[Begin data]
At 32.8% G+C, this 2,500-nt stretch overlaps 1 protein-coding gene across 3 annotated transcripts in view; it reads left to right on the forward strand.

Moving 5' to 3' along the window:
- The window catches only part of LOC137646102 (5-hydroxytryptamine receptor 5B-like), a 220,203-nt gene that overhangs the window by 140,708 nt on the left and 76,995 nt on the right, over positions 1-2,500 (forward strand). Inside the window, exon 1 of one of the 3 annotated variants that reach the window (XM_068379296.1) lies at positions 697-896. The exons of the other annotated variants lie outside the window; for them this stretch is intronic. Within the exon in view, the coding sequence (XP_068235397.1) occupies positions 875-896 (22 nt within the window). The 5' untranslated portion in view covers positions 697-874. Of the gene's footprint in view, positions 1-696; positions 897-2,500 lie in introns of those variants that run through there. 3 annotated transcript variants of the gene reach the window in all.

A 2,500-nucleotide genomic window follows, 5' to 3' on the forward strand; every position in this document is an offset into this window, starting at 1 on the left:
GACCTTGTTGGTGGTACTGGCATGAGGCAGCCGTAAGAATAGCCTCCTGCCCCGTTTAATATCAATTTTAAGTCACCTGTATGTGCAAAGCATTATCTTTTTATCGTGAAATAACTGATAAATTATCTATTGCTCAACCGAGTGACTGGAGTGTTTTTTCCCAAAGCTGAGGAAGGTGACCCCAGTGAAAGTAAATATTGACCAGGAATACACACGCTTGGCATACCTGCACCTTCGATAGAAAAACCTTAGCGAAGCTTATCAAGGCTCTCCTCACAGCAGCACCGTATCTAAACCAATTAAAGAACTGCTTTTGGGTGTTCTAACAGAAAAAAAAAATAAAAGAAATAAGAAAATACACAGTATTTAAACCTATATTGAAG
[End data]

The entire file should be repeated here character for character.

At 32.8% G+C, this 2,500-nt stretch overlaps 1 protein-coding gene across 3 annotated transcripts in view; it reads left to right on the forward strand.

Moving 5' to 3' along the window:
- The window catches only part of LOC137646102 (5-hydroxytryptamine receptor 5B-like), a 220,203-nt gene that overhangs the window by 140,708 nt on the left and 76,995 nt on the right, over positions 1-2,500 (forward strand). Inside the window, exon 1 of one of the 3 annotated variants that reach the window (XM_068379296.1) lies at positions 697-896. The exons of the other annotated variants lie outside the window; for them this stretch is intronic. Within the exon in view, the coding sequence (XP_068235397.1) occupies positions 875-896 (22 nt within the window). The 5' untranslated portion in view covers positions 697-874. Of the gene's footprint in view, positions 1-696; positions 897-2,500 lie in introns of those variants that run through there. 3 annotated transcript variants of the gene reach the window in all.

A 2,500-nucleotide genomic window follows, 5' to 3' on the forward strand; every position in this document is an offset into this window, starting at 1 on the left:
GACCTTGTTGGTGGTACTGGCATGAGGCAGCCGTAAGAATAGCCTCCTGCCCCGTTTAATATCAATTTTAAGTCACCTGTATGTGCAAAGCATTATCTTTTTATCGTGAAATAACTGATAAATTATCTATTGCTCAACCGAGTGACTGGAGTGTTTTTTCCCAAAGCTGAGGAAGGTGACCCCAGTGAAAGTAAATATTGACCAGGAATACACACGCTTGGCATACCTGCACCTTCGATAGAAAAACCTTAGCGAAGCTTATCAAGGCTCTCCTCACAGCAGCACCGTATCTAAACCAATTAAAGAACTGCTTTTGGGTGTTCTAACAGAAAAAAAAAATAAAAGAAATAAGAAAATACACAGTATTTAAACCTATATTGAAG